Specialized launches Crux DSW – ‘the lightest alloy gravel bike ever made’

Tech from the the S-Works Crux – the world's lightest carbon gravel bike – is trickled down into a new alloy version that uses Specialized's patented D'Aluisio Smartwelds

Specialized has launched a DSW (D’Aluisio Smartweld) aluminium version of the Crux gravel bike which it is claiming is the lightest alloy gravel bike ever made. If you’re experiencing mild déja-vu, that’s because when the US brand launched the carbon S-Works Crux in 2021, it said that with its frame weight of 725g, that was the world’s lightest gravel bike, period.

Specialized said it had applied learnings from developing the Aethos road frame to the carbon S-Works Crux. Now, for the Crux DSW, it says it took everything it learned from the carbon Crux and used d’Aluisio Smartweld technology to create “the most capable, nimble, balanced, and responsive alloy gravel bike ever made for fast, fun, high-performance riding … some may call it a carbon copy – we call it the Crux DSW.”

Specialized Crux DSW front end action shot

The claimed frame weight for the Crux DSW is 1,399g and Specialized says fully built with the SRAM Apex XPLR mechanical groupset – the only one it's offered with – it weighs 9.37kg in a size 56. Carbon copy might sound gimmicky, but the alloy Crux DSW has the same tyre clearance as the carbon Crux – 47mm and up to 2.1” on a 650b wheel – and the same race-oriented geometry with a long reach, low stack and 72mm BB drop.

The patented D’Aluisio Smartweld process has been applied to many alloy Specialized bikes in the past. Most famously, Peter Sagan rode an Allez Sprint in the Tour Down Under in 2019, which kicked off with a town-centre criterium around Adelaide. Although it was of course a publicity stunt, he placed second and proved that the aluminium bike was good enough for a top pro at the height of his powers.

Specialized Crux DSW frame showing DSW tubes

According to Specialized, D’Aluisio Smartweld – or DSW – is “an engineering process that uses hydroforming to precisely match tube-to-tube joints for better, stronger welds and, ultimately, a lighter frame that can be twice as durable as a traditional alloy frame. Smartweld helps us create a unique single-piece down tube and bottom bracket for the Crux DSW, shaving weight and amplifying responsiveness. Seat tube and chainstays are then mated to the hydroformed one-piece down tube and bottom bracket using our Smartweld welding process.”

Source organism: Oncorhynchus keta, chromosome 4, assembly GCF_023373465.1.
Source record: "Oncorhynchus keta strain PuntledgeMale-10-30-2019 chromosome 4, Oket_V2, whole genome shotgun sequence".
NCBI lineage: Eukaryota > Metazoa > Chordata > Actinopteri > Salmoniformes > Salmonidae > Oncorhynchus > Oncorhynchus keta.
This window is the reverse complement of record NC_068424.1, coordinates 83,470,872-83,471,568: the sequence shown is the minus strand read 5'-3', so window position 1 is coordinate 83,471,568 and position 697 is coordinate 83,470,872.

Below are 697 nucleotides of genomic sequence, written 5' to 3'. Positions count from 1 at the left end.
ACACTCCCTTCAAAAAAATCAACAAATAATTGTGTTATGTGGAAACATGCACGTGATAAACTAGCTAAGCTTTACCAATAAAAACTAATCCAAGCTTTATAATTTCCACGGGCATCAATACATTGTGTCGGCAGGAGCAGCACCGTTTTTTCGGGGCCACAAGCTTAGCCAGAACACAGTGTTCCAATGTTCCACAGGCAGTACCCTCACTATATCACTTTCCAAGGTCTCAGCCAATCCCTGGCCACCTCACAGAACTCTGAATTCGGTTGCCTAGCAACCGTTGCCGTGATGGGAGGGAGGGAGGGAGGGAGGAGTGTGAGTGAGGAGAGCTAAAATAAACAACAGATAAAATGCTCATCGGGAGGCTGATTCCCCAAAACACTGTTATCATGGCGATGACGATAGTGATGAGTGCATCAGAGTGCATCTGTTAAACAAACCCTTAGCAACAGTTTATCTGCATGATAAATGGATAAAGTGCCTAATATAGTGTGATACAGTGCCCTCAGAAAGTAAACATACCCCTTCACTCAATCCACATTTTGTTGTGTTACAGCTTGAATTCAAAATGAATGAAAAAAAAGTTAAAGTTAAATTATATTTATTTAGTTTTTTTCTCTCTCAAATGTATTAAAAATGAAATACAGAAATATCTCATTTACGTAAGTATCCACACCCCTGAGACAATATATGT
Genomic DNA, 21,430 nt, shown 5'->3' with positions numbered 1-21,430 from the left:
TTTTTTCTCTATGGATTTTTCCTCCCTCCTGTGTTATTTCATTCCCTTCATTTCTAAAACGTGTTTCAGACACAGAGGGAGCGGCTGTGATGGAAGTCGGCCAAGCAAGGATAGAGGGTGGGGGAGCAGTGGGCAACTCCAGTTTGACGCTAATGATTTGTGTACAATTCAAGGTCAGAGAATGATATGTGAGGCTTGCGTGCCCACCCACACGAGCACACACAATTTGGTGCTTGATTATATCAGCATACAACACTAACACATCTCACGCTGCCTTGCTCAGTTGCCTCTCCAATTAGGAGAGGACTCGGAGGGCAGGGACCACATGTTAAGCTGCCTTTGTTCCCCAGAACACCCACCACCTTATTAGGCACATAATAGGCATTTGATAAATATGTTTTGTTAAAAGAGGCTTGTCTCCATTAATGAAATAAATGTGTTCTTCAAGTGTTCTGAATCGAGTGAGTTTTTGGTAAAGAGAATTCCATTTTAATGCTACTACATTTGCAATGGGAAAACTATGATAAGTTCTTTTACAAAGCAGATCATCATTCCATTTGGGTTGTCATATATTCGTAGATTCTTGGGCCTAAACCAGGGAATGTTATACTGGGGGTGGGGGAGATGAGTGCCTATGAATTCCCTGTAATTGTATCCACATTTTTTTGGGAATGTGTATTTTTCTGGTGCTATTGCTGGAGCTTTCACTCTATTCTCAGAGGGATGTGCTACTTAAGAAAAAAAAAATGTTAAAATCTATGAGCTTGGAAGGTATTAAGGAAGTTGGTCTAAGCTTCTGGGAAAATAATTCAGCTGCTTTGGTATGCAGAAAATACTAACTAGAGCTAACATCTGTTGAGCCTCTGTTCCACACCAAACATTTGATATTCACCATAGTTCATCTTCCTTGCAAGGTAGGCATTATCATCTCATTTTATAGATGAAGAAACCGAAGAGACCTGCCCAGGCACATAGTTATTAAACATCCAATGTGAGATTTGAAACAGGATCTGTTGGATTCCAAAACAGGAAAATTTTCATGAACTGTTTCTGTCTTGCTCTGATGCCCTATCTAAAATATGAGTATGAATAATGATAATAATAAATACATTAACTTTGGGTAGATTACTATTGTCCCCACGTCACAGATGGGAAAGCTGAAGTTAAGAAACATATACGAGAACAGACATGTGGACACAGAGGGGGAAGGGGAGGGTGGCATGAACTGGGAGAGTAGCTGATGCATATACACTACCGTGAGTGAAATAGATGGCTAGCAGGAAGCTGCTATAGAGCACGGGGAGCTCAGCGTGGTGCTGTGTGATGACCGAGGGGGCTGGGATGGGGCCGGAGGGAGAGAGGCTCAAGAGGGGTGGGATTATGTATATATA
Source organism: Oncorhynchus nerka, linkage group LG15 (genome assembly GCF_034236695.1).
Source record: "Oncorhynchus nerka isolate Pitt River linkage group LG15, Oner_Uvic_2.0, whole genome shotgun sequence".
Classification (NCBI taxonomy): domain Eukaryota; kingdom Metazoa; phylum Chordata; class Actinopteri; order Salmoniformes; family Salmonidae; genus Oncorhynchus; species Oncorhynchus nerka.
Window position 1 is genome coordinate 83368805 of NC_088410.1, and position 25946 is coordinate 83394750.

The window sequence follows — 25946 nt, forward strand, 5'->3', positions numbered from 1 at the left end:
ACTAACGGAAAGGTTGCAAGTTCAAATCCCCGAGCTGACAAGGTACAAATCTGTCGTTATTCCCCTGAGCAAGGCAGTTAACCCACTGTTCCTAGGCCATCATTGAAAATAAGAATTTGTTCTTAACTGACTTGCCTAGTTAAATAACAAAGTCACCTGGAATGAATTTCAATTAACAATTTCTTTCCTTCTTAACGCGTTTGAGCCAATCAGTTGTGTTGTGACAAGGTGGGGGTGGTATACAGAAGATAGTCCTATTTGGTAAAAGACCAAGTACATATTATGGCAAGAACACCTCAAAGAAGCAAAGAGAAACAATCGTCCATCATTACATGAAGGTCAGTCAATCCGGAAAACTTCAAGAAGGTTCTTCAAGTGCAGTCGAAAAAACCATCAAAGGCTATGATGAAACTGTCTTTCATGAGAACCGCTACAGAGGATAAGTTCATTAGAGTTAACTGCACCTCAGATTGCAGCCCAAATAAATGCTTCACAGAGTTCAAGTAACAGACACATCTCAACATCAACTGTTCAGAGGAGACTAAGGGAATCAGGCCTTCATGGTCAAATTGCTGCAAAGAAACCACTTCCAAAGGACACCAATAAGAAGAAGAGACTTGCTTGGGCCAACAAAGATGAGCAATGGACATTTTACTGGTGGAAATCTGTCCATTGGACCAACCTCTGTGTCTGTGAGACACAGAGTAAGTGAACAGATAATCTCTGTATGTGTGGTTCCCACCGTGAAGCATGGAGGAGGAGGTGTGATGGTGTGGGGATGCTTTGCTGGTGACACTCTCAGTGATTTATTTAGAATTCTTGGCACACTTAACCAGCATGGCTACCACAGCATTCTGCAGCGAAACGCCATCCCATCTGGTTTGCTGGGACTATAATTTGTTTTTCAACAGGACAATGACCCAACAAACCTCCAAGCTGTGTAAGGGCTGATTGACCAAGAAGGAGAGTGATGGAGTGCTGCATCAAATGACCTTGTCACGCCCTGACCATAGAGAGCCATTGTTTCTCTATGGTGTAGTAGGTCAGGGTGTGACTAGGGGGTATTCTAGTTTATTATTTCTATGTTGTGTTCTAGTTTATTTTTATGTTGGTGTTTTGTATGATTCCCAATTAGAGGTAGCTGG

Specialized says tubes are designed to intersect exactly without any – framebuilders look away now – “old-fashioned mitering or fudging” with material added right at the ends of the tubes where they are welded together. It says that focusing on the material needs in the highly stressed weld zones and putting the necessary material exactly where it needs to be “gives us the freedom to use tubing that delivers the ride characteristics we want instead of having to make do with overbuilt tubing that sacrifices ride quality in order to be strong enough to survive the trauma of old-school welding.”

The Crux DSW comes either as a frameset with the FACT 12r Crux carbon fork (£1,500) or fully built with a SRAM Apex XPLR mechanical groupset, DT G540 wheels and Pathfinder Pro 700x38c tyres (£2,300). There are six sizes from 49cm to 61cm; two colour ways for the frameset and two for the complete bike. The highlight colourway has to be the frameset-only option of Gloss Amber Glow/Vivid Pink/Metallic Midnight Shadow/Speckle, which is truly spectacular. The complete builds come in the more muted Gloss Birch/Clay or Satin Smoke/Oak Green (pictured in the lifestyle shot above). Check out all the details at Specialized's website.

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